• Finely graded stone particles or stainless-steel mesh can be installed to prevent termites accessing your home through concealed entry points. 
  • Termite shields or ant caps make it easier to detect termite activity.
  • Restriction systems are made up of pipes with openings designed to have insecticide injected into them.  
  • Composite systems are fabric or plastic sheets that have been chemically treated and degrade over time.

Chemical barriers
These barriers are put around the foundations of the home or below and around a concrete slab. These can treat soil, and will be effective for a number of years, but will eventually require maintenance and renewal. They include:

  • Fipronil and imidacloprid, which are non-repellent, meaning termites won’t detect the chemicals in the treated area. They then carry it back to the colony and kill more termites.
  • Synthetic pyrethroids are effective insecticides, which are less toxic than those created before them.
  • Triflumuron is a highly effective insect growth regulator. This distinctive blue powder replaced many of the carcinogenic substances such as arsenic trioxide that came before it.

Bait stations
If you want to avoid using chemicals in your home, there are alternatives. However, these are often more expensive and require frequent maintenance. Monitoring and bait stations require a pest manager to place in-ground baiting stations around your home. The station must then be checked for activity, replenished and moved when required. These stations use a small amount of a low-toxic insect growth regulator, which is carried back the colonies by termites that visit the station. This affects the termite’s exoskeleton, gradually killing off the colony without harming any people or animals in the process.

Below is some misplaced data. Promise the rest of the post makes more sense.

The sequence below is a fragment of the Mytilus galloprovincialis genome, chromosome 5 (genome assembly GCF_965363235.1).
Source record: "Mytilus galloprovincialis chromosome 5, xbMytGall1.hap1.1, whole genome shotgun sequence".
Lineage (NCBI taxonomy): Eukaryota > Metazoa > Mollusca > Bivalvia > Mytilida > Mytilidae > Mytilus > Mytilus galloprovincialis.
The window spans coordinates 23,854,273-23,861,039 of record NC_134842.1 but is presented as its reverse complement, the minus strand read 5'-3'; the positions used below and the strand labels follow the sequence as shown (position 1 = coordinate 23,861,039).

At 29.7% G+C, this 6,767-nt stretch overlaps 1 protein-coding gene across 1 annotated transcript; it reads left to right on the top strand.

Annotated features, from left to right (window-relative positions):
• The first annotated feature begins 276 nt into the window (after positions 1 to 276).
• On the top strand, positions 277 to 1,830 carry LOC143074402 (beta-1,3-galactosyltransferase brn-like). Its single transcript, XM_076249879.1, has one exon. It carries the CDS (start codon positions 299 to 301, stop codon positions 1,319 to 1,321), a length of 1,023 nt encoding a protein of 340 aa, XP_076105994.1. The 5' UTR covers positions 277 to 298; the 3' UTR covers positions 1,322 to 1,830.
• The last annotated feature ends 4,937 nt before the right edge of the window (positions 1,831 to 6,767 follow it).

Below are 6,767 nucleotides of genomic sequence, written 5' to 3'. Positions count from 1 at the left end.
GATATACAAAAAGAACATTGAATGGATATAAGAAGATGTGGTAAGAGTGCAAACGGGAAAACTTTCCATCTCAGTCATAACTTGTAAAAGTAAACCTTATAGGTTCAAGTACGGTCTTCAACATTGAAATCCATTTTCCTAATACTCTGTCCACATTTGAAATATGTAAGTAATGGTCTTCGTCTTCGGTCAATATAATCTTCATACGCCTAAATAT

CHOICE does not recommend using this as your only approach to termite management, as there is no guarantee that termites will find the bait.

Getting a quote
If you suspect there are termites in your home, it’s important to tackle the issue right away. Call a number of different pest control companies. You’ll want to ask them a number of questions to gauge how effective and affordable their services are. You’ll want to ask how long they have been established, if they are fully licenced or a part of an industry association, what treatment methods they would recommend and if they will provide a report in writing.

An inspection of your home should cost between $250 and $350. These inspections should occur at least once a year and will involve the inspector checking all accessible timber frames, the interior and exterior of your home, nearby timber structures, fences, trees and stumps. They will also check on the effectiveness of any visible termite barriers. The report they provide should note all areas that were inspected, include termite activity and a termite management plan if activity is found.

Do you have a termite management system for your home? What techniques do you use to keep your home safe?

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Written by Liv Gardiner